Feña’s New York odyssey brings to mind movies like “After Hours” or “Do the Right Thing,” where a character crosses many people in a short span of time, an experience intensified by the city’s density. But the film’s always-on-the-go pacing resembles more of “Tangerine,” Sean Baker’s film about two trans women of color in Los Angeles. “Mutt” is structured so tightly there are few moments where the film finally slows down enough to let the characters exist, for quiet moments that allow for conversation and confession. And fortunately or unfortunately for Feña, the majority of these vulnerable moments are spent with his complicated ex. This is not an easy, laid back day, and that pacing can feels exhausting at times.
Lungulov-Klotz’s story also functions like a double-edged sword, especially when it comes to hostile moments like when Feña is misgendered, insensitively questioned by strangers, ostracized by family, or told to hide his trans identity. It’s heartbreaking and frustrating, and he only has so much energy in a given day to cope with people’s ignorance. I can understand how constant rounds of having to justify his existence can wear on audiences already subjected to those same comments and judgments. For some, seeing that oppression onscreen may feel like seeing their experiences represented, seen, and validated. For others, it’s a painful reminder many times over of how the rest of the cis world treats them. “Mutt” offers little in terms of escapism but sticks closer to an intensified version of realism compressed into a brief runtime.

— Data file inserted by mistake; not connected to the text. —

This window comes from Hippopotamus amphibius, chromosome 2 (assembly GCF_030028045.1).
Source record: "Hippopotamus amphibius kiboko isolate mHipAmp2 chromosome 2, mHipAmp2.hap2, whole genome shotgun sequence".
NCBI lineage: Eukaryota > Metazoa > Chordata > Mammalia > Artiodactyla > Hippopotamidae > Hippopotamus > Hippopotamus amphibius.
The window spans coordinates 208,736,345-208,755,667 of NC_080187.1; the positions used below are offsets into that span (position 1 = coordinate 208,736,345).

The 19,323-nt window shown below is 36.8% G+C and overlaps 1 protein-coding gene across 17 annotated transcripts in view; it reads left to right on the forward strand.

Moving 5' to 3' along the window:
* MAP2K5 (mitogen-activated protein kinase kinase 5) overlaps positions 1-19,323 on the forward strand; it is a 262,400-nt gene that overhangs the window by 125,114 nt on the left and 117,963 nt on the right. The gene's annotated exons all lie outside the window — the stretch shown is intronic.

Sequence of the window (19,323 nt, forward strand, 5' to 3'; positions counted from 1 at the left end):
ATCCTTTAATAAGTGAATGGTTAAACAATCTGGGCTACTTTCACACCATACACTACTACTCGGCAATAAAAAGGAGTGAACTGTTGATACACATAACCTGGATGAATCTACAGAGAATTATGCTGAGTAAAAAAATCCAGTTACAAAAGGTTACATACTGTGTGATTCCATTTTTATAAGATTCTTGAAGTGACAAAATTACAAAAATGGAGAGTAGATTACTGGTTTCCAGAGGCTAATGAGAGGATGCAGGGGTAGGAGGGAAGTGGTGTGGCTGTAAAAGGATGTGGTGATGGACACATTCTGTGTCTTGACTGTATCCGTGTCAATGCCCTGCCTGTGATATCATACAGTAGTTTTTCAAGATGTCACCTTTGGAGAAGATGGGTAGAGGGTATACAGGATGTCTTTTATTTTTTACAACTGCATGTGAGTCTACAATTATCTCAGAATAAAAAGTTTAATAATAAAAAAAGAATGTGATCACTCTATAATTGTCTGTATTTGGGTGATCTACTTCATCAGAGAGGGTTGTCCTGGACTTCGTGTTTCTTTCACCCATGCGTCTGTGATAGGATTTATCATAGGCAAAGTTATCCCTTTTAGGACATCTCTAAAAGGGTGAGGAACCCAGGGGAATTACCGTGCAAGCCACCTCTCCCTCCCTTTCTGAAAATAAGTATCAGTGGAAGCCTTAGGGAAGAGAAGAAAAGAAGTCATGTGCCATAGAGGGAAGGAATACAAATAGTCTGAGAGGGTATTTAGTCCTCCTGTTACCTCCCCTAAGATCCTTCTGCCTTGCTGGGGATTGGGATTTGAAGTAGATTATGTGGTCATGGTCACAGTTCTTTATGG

As Feña, Lio Mehiel conjures up a scrappy screen presence that doesn’t feel too polished or too awkward. He’s wounded yet protective, unafraid to point out his ex’s hypocrisy yet still attracted to him and can’t help but let his eyes meet John’s. We see him reluctantly look after his sister, and work through his network of friends for a helping hand in a time of need. In cinematographer Matthew Pothier’s camera, the frame often closes in on his face, his determined stare, his outrage at bigots, his concern for his sister, and frustration over his bad day. He carries the film on his thin shoulders, beckoning the audience to hurry up and follow him to his next stop.